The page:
Theresa May has said it is “impossible” for the Government to rule out a no-deal Brexit.
In a letter to Jeremy Corbyn, the Prime Minister said it was “not within the Government’s power” to guarantee no-deal, as this could be done only by securing Parliament’s approval for a withdrawal agreement or by overturning the result of the 2016 referendum, something she was not prepared to do.
The Labour leader has snubbed talks offered by Mrs May to parliamentarians from all sides of the Brexit debate following the humiliating rejection of her Brexit deal in the House of Commons on Tuesday.
A number of Labour MPs defied a request from Mr Corbyn not to engage in discussions designed to find a plan which might command a majority in the House of Commons.
All the other party leaders have now met the Prime Minister to discuss Brexit since she survived a no-confidence vote on Wednesday evening.
Mrs May has indicated that she is sticking to the “principles” behind her Withdrawal Agreement, of taking control of money, borders and laws and having an independent trade policy.
The EU’s chief negotiator Michel Barnier indicated that Brussels was ready to respond to any revision of Mrs May’s demands, telling MPs in Portugal: “If those red lines move, we will also move, immediately.”
MPs attending the talks in the Cabinet Office and Downing Street were shown a civil service assessment suggesting it would take more than a year to stage a second EU referendum, and Mrs May made clear that a public vote was not Government policy.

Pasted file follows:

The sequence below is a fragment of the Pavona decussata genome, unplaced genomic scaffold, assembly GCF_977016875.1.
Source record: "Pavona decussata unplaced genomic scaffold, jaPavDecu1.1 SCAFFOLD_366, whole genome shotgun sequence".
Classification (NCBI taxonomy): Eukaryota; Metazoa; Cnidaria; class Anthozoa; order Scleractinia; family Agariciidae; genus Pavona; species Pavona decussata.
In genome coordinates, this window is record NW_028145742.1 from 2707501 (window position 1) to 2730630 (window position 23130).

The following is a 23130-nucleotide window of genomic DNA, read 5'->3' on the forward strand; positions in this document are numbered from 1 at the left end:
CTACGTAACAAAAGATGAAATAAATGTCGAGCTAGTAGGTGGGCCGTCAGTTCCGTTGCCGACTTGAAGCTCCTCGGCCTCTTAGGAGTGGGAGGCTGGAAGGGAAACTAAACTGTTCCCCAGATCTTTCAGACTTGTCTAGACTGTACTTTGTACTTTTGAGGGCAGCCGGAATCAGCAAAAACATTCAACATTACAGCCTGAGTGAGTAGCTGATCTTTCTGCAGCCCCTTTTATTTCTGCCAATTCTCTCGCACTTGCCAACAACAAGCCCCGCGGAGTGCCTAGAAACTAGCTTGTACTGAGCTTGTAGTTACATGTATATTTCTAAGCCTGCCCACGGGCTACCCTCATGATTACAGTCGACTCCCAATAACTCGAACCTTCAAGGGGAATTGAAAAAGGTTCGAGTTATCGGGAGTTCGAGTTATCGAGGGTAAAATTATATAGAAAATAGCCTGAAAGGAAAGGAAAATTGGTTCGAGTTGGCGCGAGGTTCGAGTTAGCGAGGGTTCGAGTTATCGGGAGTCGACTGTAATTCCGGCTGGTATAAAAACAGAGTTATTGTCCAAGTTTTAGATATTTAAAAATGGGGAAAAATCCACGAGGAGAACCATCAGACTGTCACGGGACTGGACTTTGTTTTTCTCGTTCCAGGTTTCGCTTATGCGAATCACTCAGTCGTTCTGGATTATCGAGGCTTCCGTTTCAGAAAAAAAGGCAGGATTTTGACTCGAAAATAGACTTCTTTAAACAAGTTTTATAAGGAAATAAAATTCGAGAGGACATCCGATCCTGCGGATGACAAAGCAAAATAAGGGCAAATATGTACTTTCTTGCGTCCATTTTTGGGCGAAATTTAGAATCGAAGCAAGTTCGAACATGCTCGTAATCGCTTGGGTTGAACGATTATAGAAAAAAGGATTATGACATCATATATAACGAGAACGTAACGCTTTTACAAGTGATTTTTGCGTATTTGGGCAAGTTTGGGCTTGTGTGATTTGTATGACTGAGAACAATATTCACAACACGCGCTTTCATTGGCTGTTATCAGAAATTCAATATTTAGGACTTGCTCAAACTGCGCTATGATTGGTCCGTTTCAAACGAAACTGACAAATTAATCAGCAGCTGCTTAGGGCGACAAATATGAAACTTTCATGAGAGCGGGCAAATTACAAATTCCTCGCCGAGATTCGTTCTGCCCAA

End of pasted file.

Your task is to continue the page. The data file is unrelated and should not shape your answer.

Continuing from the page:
The discussions took place as a new opinion poll showed a 12-point lead for staying in the EU if a fresh vote was held.
The YouGov survey for the People’s Vote campaign, conducted after Mrs May’s Brexit plan went down to a humiliating 230-vote defeat in the House of Commons, put Remain on 56% against 44% for Leave.
Meanwhile, it was announced that military reservists have been put on standby for up to a year of permanent service in to handle the possible fallout from a no-deal Brexit.
Reservists will make up around around 10% of the 3,500 armed forces personnel held at readiness ahead of the scheduled Brexit date on March 29.
Speaking in the marginal Conservative seat of Hastings, Mr Corbyn dismissed the cross-party discussions as a “stunt” and said the PM seemed unable to grasp the fact that her Withdrawal Agreement was now “dead”.
“She seems to be prepared to send the country hurtling towards a cliff edge,” said Mr Corbyn.
“To get a deal that can command a majority in Parliament, Theresa May has to ditch the red lines and get serious about proposals for the future.”
Mrs May insisted her door remained open for talks with the Labour leader, but told him: “That is an impossible condition because it is not within the Government’s power to rule out no deal.”
There was little sign of movement as a series of parliamentarians from both Leave and Remain camps emerged from talks conducted by Mrs May herself, Brexit Secretary Stephen Barclay and Cabinet colleagues Michael Gove and David Lidington.
Number 10 said that the Prime Minister was “in listening mode” and wanted to hear views and opinions from every side of the debate before drawing up the Plan B which she is due to present to Parliament on Monday.